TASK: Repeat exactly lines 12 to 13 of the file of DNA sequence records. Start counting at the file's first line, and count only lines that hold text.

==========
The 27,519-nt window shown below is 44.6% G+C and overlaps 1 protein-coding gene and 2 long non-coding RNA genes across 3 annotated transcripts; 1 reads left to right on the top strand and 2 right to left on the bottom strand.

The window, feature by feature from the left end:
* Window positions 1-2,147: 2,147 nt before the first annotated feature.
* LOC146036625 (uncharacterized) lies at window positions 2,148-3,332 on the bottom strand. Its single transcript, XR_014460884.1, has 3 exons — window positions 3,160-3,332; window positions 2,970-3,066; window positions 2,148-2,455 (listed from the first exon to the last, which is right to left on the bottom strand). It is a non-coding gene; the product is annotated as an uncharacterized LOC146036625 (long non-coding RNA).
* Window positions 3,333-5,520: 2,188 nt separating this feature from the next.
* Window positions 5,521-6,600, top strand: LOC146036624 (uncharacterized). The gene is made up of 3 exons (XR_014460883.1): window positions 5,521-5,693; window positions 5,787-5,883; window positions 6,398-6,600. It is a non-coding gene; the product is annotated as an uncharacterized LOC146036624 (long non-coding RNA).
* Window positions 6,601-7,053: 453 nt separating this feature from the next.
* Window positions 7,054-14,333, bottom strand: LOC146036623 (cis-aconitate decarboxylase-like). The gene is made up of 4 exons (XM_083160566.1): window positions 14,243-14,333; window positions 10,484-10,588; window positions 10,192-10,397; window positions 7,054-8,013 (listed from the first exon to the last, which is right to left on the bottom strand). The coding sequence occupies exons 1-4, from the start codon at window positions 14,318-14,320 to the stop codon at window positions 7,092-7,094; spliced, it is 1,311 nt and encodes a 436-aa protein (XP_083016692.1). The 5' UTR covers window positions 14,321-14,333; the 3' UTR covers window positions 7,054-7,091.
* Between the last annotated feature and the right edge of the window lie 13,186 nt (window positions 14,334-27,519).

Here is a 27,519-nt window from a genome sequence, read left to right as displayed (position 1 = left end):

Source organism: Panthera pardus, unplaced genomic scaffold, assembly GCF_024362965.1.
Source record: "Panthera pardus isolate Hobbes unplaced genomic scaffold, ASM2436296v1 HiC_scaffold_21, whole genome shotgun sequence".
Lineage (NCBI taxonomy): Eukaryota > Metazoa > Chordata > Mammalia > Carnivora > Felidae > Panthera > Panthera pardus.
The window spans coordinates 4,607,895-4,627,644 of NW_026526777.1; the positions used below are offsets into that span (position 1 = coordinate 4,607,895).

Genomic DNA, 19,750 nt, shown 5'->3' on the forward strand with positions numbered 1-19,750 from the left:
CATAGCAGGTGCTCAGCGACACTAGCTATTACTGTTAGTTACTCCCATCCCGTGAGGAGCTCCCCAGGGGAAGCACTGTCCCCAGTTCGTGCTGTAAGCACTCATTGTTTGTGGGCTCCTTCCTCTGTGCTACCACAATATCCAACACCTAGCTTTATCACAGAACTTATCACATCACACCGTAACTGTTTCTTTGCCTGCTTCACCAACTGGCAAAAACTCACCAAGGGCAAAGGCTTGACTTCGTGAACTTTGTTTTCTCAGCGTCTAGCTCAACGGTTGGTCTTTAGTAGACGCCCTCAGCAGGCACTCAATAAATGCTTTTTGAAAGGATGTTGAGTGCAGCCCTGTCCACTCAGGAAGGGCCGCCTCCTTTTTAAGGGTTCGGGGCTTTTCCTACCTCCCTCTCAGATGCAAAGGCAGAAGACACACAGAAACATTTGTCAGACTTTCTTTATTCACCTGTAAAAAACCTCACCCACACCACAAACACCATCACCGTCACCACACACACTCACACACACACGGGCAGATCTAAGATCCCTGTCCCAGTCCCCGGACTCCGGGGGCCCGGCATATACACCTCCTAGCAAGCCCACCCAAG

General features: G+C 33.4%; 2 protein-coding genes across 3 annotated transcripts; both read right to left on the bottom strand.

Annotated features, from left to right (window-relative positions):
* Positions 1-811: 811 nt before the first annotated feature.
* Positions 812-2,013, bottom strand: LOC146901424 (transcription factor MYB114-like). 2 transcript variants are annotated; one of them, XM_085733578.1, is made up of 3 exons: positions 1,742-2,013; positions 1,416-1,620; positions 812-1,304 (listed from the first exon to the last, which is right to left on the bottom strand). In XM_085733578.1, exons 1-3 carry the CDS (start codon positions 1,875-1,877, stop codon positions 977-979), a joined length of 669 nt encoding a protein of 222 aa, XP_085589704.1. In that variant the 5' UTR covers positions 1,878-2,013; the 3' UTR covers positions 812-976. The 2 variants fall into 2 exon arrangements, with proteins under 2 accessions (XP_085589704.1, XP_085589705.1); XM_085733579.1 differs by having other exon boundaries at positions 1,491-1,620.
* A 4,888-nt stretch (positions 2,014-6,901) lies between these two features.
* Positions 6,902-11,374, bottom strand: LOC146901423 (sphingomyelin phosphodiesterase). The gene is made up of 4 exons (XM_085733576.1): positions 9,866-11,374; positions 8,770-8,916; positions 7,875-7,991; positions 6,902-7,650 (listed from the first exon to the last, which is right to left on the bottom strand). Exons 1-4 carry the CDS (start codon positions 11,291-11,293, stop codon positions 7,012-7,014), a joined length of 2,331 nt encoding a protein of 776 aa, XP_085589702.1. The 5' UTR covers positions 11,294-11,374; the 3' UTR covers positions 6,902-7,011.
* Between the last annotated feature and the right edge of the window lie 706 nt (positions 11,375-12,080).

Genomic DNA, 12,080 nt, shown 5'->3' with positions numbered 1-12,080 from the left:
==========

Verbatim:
Source record: "Panthera pardus isolate Hobbes unplaced genomic scaffold, ASM2436296v1 HiC_scaffold_21, whole genome shotgun sequence".
Lineage (NCBI taxonomy): Eukaryota > Metazoa > Chordata > Mammalia > Carnivora > Felidae > Panthera > Panthera pardus.